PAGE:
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STUDY OF THE OPTICAL PROPERTIES OF POLAR BEAR HAIR IN THE INFRARED RANGE AND THEIR MICROSCOPIC STRUCTURES FOR PASSIVE CONTROL OF TEMPERATURE

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Author(s): MOURAD RATTAL | ADIL BALHAMRI | YOUNOUSS BAHOU | ABDESSITIR DERAOUI | AZEDDINE MOUHSEN | MOHAMED HARMOUCHI | ABDELMOUMEN TABYAOUI | EL MOSTAFA OUALIM

Journal: Journal of Science and Arts
ISSN 1844-9581

Volume: 15;
Issue: 2;
Start page: 217;
Date: 2011;
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Keywords: FTIR | Optical properties | Photonic structures | Polar bear hair | Temperature.

ABSTRACT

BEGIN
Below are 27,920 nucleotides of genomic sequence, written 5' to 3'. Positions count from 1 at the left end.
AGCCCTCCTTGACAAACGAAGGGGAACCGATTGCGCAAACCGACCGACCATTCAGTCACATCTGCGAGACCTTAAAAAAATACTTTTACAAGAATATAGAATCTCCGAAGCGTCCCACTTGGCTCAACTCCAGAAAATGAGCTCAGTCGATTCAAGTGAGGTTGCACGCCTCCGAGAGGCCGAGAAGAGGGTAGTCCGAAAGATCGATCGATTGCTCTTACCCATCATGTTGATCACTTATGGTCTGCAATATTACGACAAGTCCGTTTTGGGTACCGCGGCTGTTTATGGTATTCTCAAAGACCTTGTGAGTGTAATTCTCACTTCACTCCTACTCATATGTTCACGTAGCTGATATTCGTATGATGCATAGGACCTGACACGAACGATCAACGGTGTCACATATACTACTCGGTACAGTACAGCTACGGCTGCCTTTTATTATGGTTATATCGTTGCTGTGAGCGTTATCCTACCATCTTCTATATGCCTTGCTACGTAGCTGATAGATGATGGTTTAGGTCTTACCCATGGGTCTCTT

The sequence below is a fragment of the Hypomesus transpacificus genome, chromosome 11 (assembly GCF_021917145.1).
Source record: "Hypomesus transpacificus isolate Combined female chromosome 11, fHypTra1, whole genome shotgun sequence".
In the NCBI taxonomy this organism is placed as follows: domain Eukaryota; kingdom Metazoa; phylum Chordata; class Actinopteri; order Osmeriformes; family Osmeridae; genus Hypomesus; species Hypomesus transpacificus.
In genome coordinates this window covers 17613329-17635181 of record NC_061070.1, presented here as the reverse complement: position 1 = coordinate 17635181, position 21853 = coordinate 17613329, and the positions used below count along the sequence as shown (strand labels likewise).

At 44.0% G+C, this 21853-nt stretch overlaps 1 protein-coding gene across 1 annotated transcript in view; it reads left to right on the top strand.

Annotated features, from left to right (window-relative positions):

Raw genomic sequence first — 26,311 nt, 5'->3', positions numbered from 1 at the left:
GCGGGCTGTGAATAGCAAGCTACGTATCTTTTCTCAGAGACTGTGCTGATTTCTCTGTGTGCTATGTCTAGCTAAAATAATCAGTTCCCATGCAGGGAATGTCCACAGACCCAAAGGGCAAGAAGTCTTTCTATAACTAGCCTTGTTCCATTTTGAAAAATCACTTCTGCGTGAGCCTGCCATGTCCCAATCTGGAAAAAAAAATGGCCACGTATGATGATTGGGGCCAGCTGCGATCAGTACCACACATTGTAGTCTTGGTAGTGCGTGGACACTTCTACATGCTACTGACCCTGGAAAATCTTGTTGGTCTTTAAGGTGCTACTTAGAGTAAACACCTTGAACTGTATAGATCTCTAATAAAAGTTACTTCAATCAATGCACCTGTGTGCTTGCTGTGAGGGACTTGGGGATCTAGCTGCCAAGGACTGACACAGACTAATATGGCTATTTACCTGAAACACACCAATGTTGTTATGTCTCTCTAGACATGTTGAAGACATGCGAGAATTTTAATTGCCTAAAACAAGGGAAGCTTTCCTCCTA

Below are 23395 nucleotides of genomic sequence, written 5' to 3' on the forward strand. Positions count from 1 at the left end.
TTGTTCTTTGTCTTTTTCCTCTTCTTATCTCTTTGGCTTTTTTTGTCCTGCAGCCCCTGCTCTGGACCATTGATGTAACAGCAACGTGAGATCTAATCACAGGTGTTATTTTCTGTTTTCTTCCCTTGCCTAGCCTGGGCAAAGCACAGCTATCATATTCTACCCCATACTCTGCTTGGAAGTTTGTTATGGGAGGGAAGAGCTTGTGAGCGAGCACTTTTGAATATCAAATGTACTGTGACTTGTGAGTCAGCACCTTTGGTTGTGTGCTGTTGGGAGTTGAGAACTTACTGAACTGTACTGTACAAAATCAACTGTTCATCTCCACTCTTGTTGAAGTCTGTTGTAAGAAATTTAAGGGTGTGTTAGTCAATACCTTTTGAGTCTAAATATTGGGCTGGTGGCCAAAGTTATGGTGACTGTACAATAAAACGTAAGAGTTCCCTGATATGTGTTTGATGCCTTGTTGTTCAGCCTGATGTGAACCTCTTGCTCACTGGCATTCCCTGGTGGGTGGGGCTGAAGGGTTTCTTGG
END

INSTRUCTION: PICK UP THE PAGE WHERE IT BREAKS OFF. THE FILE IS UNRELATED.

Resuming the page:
If you are looking for the biggest land mammals, you will find them in northern Alaska, northern coast of Russia, Canada, Greenland and Norway. Polar bear (Ursus maritimus) is immediately recognizable by the white fur; it can survive in such latitudes. In recent decades, scientists make an assumption that this bear’s fur keep it warm because each hair carries the sunlight to reach finally the pelt. To clarify this phenomenon, we were led to study the optical properties of polar bear hair in infrared and its microscopic structure. The optical responses are measured using the Fourier Transform Infrared (FTIR), when the microscopic structures are viewed by Scanning Electron Microscope (SEM). The microscopic pictures of polar bear hair have shown internal structures that can explain the spectra of absorption. This later showed that the hair absorb a large proportion of infrared radiations. The interpretation of the results allowed us a better understanding of the optical mechanism advanced early in the polar bear and its adaptation to its environment.
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